20 July 2017
A Double-Edged Sword
En garde with anti-corruption laws.
By Neil Tidmarsh
Last week, the central election commission of Russia barred the opposition activist Alexander Navalny from standing in next year’s presidential election because of his criminal record – he was convicted of fraud earlier this year. He and fellow opponents of President Putin have always maintained that the charges were fabricated, and the verdict was fixed, specifically in order to prevent him from standing against the president. Others around the world have been crying “foul!” this week as they too are cut down by what should be a civilised society’s most valuable weapon, insisting that they are innocent victims of a corrupt application of anti-corruption laws.
A senior Iranian diplomat, Hossein Fereydoun, has been arrested and detained in Tehran on suspicion of corruption. Mr Fereydoun is President Rouhani’s brother and one of his most valued advisors. He has been Iran’s ambassador to Malaysia and a member of the Iranian delegation to the UN, and was instrumental in securing last year’s deal with the West about Iran’s atomic weapons program. The president’s supporters claim that the arrest and detention are politically motivated, an attack on the president himself and an attempt to undermine his chances of becoming supreme leader after Ayatollah ali Khamenei. President Rouhani was re-elected two months ago, but the country’s hardline conservative judiciary and revolutionary guard still consider him a dangerous moderate and oppose the atomic deal he signed with the West. It seems that Mr Fereydoun has been interrogated by the revolutionary guard’s counter-intelligence department as well as questioned by the judiciary about his financial affairs.
In China, Sun Zhengcai, a member of the Chinese communist party Politburo and political chief of Chongqing city, has been detained by the Central Commission For Discipline Inspection (CCDI) during anti-corruption investigations. He had been tipped as a possible future president. His place as city leader has been taken by Chen Miner, a protégé of President Xi, who is almost certain to take Mr Sun’s place in the politburo as well, as the two positions usually go together. Critics have accused the president of using corruption allegations to remove potential rivals before, and some are suggesting that Mr Sun’s removal is a prelude to a re-shuffle of the party’s 25-member politburo and its seven-member standing committee prior to the Chinese communist party’s 19th congress this autumn.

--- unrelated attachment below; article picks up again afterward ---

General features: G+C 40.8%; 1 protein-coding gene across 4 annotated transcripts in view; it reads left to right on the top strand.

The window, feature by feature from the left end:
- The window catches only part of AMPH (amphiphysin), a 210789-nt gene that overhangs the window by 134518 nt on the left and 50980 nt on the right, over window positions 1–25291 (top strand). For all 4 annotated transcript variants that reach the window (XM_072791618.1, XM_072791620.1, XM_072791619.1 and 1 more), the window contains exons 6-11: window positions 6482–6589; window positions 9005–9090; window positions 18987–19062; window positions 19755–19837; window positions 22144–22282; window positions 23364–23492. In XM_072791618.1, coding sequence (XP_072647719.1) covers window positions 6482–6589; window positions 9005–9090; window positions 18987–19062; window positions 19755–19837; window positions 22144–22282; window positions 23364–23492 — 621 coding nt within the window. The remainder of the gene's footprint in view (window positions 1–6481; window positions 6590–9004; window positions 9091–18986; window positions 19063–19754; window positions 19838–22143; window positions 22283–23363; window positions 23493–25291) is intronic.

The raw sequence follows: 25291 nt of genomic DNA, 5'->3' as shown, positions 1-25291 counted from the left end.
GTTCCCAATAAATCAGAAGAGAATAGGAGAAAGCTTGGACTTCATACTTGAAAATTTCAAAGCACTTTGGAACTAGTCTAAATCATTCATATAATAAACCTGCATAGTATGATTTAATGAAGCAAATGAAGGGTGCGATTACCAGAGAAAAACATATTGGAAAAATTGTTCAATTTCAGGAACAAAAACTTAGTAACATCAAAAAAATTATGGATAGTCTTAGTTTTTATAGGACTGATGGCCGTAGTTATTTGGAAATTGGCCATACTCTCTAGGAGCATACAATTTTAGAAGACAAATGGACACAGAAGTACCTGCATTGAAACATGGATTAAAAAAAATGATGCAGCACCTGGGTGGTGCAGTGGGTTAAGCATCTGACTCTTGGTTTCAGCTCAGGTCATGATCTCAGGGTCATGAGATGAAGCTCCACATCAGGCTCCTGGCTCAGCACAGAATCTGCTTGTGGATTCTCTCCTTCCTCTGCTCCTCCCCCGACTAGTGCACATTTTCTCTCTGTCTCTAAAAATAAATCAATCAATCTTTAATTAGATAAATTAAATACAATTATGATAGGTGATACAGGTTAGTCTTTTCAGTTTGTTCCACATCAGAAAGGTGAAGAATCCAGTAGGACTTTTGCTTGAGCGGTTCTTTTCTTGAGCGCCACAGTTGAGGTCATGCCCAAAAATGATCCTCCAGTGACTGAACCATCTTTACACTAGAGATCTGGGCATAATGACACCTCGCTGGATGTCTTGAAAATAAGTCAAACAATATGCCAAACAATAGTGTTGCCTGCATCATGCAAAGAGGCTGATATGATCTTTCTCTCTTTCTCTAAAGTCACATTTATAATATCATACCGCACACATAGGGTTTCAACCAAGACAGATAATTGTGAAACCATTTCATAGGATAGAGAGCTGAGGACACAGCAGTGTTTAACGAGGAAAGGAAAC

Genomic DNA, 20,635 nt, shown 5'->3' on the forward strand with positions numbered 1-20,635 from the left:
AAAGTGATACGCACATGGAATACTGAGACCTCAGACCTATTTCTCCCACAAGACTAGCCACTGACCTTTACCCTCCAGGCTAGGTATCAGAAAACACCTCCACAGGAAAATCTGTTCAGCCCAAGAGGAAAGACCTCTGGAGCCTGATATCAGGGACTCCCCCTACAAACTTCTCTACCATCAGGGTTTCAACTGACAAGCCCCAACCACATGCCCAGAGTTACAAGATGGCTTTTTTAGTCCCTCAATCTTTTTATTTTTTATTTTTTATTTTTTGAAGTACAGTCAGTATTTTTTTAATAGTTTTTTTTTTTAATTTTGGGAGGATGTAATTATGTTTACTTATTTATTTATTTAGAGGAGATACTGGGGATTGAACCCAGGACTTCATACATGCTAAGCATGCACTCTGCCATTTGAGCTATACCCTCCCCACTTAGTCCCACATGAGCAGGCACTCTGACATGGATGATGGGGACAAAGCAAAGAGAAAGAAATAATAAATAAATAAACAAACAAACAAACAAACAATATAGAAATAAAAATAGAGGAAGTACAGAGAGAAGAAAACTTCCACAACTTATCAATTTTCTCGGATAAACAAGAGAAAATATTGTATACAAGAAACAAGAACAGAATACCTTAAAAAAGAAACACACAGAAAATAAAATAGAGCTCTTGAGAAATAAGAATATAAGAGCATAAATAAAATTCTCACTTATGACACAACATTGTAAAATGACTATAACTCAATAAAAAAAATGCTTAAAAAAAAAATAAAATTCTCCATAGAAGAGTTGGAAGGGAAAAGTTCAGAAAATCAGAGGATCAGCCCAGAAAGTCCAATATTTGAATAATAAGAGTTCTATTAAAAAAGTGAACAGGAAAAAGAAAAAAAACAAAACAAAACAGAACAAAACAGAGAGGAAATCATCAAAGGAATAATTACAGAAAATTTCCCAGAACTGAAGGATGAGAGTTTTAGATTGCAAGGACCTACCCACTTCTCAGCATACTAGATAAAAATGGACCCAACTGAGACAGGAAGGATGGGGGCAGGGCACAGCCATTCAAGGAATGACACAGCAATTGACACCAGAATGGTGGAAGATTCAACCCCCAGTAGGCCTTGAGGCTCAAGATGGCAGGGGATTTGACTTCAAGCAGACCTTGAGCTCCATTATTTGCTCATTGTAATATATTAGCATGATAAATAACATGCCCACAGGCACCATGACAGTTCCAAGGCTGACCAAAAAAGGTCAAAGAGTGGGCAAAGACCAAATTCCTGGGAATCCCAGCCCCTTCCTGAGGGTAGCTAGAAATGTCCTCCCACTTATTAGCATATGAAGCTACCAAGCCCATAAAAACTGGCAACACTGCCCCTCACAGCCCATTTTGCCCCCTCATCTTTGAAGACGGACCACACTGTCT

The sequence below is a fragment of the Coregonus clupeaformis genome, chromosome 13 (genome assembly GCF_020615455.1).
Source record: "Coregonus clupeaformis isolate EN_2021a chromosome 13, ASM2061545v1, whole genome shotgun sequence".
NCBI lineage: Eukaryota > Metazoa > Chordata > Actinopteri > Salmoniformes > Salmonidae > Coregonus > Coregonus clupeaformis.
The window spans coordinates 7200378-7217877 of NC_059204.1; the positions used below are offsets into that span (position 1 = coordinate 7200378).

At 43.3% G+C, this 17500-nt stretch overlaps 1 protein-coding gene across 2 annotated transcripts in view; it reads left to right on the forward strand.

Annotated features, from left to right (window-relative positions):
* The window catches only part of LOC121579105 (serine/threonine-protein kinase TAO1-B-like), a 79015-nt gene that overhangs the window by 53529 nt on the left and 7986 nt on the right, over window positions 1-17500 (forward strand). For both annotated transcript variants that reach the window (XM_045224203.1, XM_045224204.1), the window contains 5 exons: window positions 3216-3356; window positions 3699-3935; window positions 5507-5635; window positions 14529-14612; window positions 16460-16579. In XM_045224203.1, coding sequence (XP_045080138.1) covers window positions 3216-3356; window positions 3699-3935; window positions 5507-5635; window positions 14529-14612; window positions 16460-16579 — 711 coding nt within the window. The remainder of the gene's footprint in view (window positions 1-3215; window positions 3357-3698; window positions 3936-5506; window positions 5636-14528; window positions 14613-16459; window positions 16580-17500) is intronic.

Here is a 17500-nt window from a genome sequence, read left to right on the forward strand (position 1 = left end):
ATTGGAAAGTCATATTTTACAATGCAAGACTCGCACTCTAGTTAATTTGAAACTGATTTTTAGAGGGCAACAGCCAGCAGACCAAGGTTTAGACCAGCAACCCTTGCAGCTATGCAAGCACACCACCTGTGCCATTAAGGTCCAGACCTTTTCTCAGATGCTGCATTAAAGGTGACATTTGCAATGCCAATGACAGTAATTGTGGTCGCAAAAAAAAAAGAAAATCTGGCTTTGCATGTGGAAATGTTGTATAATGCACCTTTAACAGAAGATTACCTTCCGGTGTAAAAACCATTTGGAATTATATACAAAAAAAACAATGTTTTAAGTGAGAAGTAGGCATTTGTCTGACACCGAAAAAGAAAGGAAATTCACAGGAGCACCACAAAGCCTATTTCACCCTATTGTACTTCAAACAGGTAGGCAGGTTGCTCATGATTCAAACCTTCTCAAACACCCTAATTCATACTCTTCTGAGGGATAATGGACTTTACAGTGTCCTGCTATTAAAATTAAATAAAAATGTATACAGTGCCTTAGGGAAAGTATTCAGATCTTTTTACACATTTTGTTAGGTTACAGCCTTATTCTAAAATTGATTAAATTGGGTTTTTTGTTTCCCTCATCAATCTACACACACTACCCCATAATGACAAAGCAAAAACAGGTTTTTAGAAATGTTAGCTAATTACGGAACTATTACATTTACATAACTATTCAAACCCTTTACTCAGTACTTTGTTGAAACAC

In Brazil, the former president Luiz Inacio Lula da Silva was found guilty of corruption and sentenced to nine and a half years in prison. The charge involved receiving benefits from the construction company OAS in return for political favours. It was only one of five charges against him; he still faces four more trials. Nevertheless he and supporters of his left-wing Workers’ Party claim that he is innocent and that the charges are politically motivated. He is appealing against the verdict, and insists that he will stand as a candidate in next year’s presidential elections. He will indeed be allowed to stand if the appeal is successful, or even if the election simply comes before the appeal court’s decision. And he may well win a third term as president, according to polls (though the country would have an interesting constitutional dilemma on its hands if he won the election and then the appeal court upheld his conviction).
He might be the front-runner for the presidential elections, but, for once, this cry of “Foul!” remains unconvincing. The charges against him are part of “Operation Car Wash”, the anti-corruption investigation which has left Brazilian politics and business reeling over the last few years. The operation is being undertaken by a ferociously independent judiciary. It has impartially pursued politicians and businessmen, irrespective of their power, wealth, influence or political orientation. It is currently hauling Mr Lula da Silva’s political opponent and presidential rival off towards the Supreme Court; the current president Michel Temer himself was charged last month with accepting bribes from the world’s biggest meat-packing business. And one of the country’s most prominent businessmen, Marcello Oderbrecht, the former head of the Oderbrecht construction group, is currently serving a 19 year jail sentence for corruption and money laundering. With Mr Lula da Silva’s opponents in the same boat, it’s difficult to see who might be setting him up or why anyone might be trying to do so.
Last week, Operation Car Wash was itself crying “Foul!”. The Federal Police announced that it is shutting the operation down. It is assimilating the unit into its main anti-corruption division “for reasons of efficiency”. Prosecutors and police officers, protesting against the move, pointed out that President Michel Temer (see above) appointed a close associate to run the Justice Ministry only a month or two ago – and the Justice Ministry oversees the Federal Police.
The president’s spokesman has denied any presidential influence in the matter.
If you enjoyed this article please share it using the buttons above.
Please click here if you would like a weekly email on publication of the ShawSheet